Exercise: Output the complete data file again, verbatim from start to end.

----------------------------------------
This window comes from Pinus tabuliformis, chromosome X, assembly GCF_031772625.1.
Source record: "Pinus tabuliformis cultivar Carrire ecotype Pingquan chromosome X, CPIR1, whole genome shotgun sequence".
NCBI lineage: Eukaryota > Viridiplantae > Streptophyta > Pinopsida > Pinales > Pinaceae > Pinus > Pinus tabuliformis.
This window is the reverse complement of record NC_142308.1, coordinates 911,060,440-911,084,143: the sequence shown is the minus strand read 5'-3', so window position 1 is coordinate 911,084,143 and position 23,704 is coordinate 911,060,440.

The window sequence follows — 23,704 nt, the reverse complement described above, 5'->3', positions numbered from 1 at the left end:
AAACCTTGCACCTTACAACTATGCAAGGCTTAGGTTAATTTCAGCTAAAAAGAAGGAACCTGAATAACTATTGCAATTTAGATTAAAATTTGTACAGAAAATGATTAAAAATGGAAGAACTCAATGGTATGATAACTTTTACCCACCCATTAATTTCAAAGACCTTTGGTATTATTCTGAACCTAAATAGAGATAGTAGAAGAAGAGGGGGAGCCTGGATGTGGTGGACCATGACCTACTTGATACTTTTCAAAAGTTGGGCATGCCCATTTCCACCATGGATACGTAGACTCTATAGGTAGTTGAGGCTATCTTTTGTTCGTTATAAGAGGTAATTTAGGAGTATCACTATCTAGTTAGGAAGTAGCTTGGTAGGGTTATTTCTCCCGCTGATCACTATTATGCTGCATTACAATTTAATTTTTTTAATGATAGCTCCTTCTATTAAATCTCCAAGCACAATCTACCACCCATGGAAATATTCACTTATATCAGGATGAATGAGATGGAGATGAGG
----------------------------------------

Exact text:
This window comes from Pinus tabuliformis, chromosome X, assembly GCF_031772625.1.
Source record: "Pinus tabuliformis cultivar Carrire ecotype Pingquan chromosome X, CPIR1, whole genome shotgun sequence".
NCBI lineage: Eukaryota > Viridiplantae > Streptophyta > Pinopsida > Pinales > Pinaceae > Pinus > Pinus tabuliformis.
This window is the reverse complement of record NC_142308.1, coordinates 911,060,440-911,084,143: the sequence shown is the minus strand read 5'-3', so window position 1 is coordinate 911,084,143 and position 23,704 is coordinate 911,060,440.

The window sequence follows — 23,704 nt, the reverse complement described above, 5'->3', positions numbered from 1 at the left end:
AAACCTTGCACCTTACAACTATGCAAGGCTTAGGTTAATTTCAGCTAAAAAGAAGGAACCTGAATAACTATTGCAATTTAGATTAAAATTTGTACAGAAAATGATTAAAAATGGAAGAACTCAATGGTATGATAACTTTTACCCACCCATTAATTTCAAAGACCTTTGGTATTATTCTGAACCTAAATAGAGATAGTAGAAGAAGAGGGGGAGCCTGGATGTGGTGGACCATGACCTACTTGATACTTTTCAAAAGTTGGGCATGCCCATTTCCACCATGGATACGTAGACTCTATAGGTAGTTGAGGCTATCTTTTGTTCGTTATAAGAGGTAATTTAGGAGTATCACTATCTAGTTAGGAAGTAGCTTGGTAGGGTTATTTCTCCCGCTGATCACTATTATGCTGCATTACAATTTAATTTTTTTAATGATAGCTCCTTCTATTAAATCTCCAAGCACAATCTACCACCCATGGAAATATTCACTTATATCAGGATGAATGAGATGGAGATGAGG